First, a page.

This post is part of a series examining challenges involved in the 2020 Census and what’s at stake for California. Click here to see our full coverage.
Described as the largest peacetime operation undertaken by the federal government, the census is used for everything from allocating congressional seats to redrawing voting districts to distributing billions of dollars in federal funding. Many Californians are at risk of being undercounted, and an inaccurate count could have far-reaching implications.
Following decades of escalating costs, the Census Bureau has made significant changes to modernize the census, in hopes of keeping costs similar to what they were in 2010 ($92 per household). For the first time, most households will be invited to respond online, and newly developed tools will help manage field operations. These changes should reduce the staffing levels and infrastructure necessary to conduct the census.
But new approaches also create new risks. The US Government Accountability Office has designated the 2020 Census at high risk of failure, citing capacity and planning issues and the fact that the testing of new systems has been scaled back. Several field tests were cancelled in 2017, and the full end-to-end test, which is designed to approximate actual census operations, took place in only one location rather than three, as originally planned. Recently, the NAACP released documents suggesting that chronic underfunding and understaffing at the Census Bureau have negatively affected census preparations.
As of December 2018, the Census Bureau had identified almost 1,100 security weaknesses in its IT systems that still needed to be addressed. Possible threats include disruptions to the website platform, malware from respondents’ personal devices, and impersonation of the Census Bureau. The bureau maintains that it is fully vetting new processes—including working with industry and the Department of Homeland Security to identify and protect against IT threats.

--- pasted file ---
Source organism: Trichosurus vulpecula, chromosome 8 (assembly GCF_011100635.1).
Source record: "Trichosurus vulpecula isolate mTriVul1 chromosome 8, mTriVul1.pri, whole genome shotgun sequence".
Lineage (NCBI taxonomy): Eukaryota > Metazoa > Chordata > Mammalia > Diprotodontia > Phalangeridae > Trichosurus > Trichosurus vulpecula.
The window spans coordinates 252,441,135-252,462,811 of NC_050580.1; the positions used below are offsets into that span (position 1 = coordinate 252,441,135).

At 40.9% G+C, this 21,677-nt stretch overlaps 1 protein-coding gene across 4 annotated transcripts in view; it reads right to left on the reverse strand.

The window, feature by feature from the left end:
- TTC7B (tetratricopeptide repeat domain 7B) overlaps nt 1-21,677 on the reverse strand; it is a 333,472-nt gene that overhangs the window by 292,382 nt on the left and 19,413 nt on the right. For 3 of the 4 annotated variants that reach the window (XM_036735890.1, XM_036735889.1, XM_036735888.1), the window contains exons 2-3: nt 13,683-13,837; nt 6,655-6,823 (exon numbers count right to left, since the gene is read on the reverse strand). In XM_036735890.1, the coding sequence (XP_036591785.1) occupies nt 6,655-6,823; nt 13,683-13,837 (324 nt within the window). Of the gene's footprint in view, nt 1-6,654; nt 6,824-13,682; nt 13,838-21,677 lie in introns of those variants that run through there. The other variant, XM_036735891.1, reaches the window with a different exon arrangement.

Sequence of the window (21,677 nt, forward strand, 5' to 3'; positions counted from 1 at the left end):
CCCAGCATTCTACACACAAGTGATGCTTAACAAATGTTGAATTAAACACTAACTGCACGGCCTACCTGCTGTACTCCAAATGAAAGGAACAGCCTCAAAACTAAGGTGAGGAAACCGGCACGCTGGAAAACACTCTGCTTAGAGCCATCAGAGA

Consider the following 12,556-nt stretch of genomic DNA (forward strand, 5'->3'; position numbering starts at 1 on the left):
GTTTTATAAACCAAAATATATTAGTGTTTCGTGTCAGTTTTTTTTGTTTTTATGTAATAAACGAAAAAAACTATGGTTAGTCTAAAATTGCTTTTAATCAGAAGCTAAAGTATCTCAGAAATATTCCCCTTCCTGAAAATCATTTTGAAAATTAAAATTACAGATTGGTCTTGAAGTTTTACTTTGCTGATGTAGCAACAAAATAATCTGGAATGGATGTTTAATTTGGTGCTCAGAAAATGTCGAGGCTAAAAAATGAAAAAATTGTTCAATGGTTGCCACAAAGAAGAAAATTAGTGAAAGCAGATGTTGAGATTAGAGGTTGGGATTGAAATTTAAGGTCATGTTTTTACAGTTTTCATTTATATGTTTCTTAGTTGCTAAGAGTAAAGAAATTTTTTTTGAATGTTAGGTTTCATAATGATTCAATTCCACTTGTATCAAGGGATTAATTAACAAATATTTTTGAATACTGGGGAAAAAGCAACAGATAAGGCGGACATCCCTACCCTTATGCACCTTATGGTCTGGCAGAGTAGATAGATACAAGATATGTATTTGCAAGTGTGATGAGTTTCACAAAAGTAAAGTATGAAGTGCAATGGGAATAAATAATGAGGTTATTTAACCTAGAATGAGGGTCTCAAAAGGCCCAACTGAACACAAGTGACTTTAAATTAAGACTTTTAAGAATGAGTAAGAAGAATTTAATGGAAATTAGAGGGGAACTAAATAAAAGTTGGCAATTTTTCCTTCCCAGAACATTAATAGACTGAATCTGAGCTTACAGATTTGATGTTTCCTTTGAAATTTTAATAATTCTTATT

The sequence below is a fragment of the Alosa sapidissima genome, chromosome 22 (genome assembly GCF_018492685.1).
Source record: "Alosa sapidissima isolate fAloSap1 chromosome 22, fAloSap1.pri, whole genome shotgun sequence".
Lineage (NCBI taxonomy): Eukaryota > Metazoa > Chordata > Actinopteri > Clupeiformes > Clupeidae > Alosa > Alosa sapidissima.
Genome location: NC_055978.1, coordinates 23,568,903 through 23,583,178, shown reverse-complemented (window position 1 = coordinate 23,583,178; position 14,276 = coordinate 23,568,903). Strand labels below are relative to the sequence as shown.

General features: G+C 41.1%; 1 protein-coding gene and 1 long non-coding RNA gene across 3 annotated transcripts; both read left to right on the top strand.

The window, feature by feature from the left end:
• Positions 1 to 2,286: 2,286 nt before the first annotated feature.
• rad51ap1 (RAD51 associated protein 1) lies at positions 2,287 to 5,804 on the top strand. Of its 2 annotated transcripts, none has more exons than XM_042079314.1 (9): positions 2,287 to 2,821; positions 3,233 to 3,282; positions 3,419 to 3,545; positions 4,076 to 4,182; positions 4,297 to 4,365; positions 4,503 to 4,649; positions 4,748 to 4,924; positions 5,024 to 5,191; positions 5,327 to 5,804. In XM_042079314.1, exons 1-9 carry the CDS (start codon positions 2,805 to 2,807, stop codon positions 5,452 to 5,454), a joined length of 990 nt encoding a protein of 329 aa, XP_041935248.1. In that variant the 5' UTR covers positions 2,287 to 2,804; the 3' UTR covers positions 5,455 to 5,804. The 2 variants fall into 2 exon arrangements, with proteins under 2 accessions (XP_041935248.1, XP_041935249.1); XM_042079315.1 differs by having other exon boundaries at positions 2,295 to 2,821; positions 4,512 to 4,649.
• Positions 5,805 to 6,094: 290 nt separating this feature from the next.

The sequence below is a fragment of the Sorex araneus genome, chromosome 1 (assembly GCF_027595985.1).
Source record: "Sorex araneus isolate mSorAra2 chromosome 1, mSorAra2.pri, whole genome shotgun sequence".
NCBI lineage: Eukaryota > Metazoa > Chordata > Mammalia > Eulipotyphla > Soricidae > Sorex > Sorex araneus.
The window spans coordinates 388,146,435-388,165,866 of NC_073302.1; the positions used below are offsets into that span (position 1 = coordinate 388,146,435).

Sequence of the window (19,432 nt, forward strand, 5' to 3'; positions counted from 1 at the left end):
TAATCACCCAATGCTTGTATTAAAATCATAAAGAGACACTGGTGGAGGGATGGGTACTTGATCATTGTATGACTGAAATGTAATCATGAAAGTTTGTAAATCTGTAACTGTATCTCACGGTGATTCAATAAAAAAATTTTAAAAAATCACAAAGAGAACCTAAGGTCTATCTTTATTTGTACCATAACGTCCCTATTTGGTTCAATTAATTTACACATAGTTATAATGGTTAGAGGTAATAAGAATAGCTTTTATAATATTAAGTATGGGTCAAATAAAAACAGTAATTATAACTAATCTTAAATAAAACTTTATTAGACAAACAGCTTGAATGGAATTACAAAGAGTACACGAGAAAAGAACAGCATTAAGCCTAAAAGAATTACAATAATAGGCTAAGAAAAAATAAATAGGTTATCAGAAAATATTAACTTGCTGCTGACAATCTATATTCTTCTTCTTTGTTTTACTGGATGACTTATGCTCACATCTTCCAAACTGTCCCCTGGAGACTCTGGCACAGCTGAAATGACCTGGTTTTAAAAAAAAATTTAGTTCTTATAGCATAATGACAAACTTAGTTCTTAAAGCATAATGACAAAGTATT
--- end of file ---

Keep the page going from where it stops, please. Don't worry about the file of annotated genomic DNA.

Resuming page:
Another big uncertainty concerns the federal administration’s plans to add a citizenship question. Several lawsuits have challenged this decision, and the Supreme Court is scheduled to make a ruling by the end of June on whether the question can be included. Regardless of the ruling, census responses are confidential and, under federal law, the Census Bureau cannot share any personally identifiable information, even with other government agencies. However, combined with federal government rhetoric and actions around deportation, a citizenship question may lower response rates among California’s 10 million immigrants, especially households with undocumented members.
Last year’s end-to-end test did not include a citizenship question. But this July, the Census Bureau will conduct a nationally representative test that should shed light on the question’s potential impact on response rates. Results will help shape the bureau’s outreach strategy and determine if more census workers are needed to follow up with households that don’t respond.
In the meantime, what can California do to ensure an accurate count next year? The state has already invested more in census outreach than any other: $100 million for 2018–19, with an additional $54 million proposed for 2019–20. State and local governments and organizations all have a role to play. Building awareness about the role of the census in determining funding for local public services will go a long way toward motivating Californians to respond, as will assuring residents that their data will be safe and secure.
To discuss what’s needed as California prepares for the 2020 Census, PPIC will be hosting an event on Monday, March 25 in Sacramento with Secretary of State Alex Padilla and other distinguished leaders and experts. Those who cannot attend in person are welcome to join the live webcast, or visit our website later to watch a video of the event.